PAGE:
Since launching CERF's website back in August, I've been meaning to post about how I'm using several different web services to create dynamic content on our Drupal based site. Now that our Executive Director is about to leave for a a week long trip to the Gulf Coast and plans to blog about it, I'm finding myself needing to use these tools once again and being reminded of how critical these tools are to us.
My aim in using a set of webs services to create content on our website was to give staff the ability to easily manage portions of the site without having to get heavily involved in the Drupal CMS interface (and editing UI). With help from Marnie, I began to understand how I could bootstrap the RSS feeds generated by del.icio.us in order to create dynamic content on an otherwise static website, while giving control and responsibility to the staff to manage their sections of the website (and in the process freeing me up). Here's are the tools we use and how we use them:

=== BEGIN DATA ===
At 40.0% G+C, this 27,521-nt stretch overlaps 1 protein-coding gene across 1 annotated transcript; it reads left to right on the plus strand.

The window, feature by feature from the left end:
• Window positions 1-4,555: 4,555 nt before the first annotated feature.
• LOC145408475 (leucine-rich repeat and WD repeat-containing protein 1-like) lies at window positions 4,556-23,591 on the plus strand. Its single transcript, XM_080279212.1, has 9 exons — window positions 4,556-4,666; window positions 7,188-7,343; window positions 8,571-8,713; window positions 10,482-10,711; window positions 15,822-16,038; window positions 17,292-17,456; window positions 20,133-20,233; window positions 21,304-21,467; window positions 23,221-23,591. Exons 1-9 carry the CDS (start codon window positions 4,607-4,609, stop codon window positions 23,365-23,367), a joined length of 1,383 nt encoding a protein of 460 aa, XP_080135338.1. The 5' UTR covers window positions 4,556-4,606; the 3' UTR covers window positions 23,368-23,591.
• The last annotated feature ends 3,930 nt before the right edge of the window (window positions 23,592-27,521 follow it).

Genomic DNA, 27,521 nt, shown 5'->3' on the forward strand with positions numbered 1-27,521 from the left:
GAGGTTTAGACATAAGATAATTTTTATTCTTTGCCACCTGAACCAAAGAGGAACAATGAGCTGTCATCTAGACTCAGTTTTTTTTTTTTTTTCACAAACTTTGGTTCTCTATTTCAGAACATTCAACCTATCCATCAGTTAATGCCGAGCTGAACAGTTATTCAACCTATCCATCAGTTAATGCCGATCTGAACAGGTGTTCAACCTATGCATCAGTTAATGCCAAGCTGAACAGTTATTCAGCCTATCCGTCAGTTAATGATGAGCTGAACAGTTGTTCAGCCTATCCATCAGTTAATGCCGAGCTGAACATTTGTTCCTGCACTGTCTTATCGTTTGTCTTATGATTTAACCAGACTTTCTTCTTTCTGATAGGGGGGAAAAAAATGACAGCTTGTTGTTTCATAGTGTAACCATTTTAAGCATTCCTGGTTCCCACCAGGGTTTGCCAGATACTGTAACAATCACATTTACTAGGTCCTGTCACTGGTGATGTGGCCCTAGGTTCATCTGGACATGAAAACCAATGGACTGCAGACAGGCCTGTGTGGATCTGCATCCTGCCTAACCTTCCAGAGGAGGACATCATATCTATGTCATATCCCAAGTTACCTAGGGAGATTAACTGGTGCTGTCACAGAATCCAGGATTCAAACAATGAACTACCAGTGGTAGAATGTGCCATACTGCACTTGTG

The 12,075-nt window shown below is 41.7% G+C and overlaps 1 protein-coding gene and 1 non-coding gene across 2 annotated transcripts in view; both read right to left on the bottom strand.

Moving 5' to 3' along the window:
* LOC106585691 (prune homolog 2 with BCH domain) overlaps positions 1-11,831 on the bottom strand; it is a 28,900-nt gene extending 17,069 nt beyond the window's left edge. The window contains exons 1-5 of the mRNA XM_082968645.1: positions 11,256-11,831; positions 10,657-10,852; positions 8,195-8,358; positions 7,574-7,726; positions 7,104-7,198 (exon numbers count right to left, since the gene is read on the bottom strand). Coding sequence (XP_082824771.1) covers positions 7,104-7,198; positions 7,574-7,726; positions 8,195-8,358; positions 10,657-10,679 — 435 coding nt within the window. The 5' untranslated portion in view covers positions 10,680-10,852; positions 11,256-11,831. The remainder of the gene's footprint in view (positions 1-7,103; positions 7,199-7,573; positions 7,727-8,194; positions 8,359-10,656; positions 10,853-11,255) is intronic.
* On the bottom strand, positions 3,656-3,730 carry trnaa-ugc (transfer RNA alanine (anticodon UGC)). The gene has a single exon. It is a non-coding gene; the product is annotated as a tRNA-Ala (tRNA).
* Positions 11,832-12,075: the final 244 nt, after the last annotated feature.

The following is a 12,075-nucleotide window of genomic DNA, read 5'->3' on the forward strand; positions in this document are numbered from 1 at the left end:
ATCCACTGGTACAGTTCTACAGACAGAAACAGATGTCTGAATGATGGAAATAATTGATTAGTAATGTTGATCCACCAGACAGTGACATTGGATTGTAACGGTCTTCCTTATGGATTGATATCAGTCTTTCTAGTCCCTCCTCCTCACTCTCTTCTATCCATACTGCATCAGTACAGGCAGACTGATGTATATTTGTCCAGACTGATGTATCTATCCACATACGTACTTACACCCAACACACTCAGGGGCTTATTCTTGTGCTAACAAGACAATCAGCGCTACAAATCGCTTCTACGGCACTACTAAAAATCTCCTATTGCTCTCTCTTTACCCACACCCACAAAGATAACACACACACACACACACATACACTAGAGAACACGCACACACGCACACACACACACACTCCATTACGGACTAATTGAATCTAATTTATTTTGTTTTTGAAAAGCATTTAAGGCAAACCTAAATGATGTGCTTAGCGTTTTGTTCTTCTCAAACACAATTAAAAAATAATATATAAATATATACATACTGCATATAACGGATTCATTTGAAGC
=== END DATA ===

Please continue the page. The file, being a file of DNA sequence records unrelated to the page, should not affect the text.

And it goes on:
- I created a del.icio.us account for CERF
- I added a firefox extension to staff browsers for simple tagging capabilities (here or here)
- I worked with staff to create standard tagging policies so that each webpage (and subsection) would be associated with a standard set of tags
- I cut and pasted Feed Digest generated codes into the appropriate webpages.
For example, we have an extensive resource directory in the program area of the CERF website for Prevention, Protection and Recovery and Professional Development resources. These two sections each have subcategory listings of resources; the content on all those pages is created by del.icio.us/Feed Digest bootstrapping. In other words, this tag and this tag create the Preparedness and Recovery resource list.
So everytime a program manager comes across a valuable web resource, they simply use the Firefox plugin to add it to del.icio.us, and it is automatically added to the appropriate resource listing on CERF's website.
Now with the ED's blog, I wanted to extend the RSS subscription embedded in Drupal so I could both track RSS subscriptions through Feed Burner as well as give non-RSS savvy folks the ability to subscribe via email with Feed Blitz. Using the Drupal blog module didn't give me this latitude, so I created a static page with the desired subscription options and used Feed Digest to create a "blog-like" content feed (a listing of blog postings with abstracts) all within the same page. In that way, the ED updates her blog, the static page updates with the new posting and I can track all the subscriptions to measure subscription readership.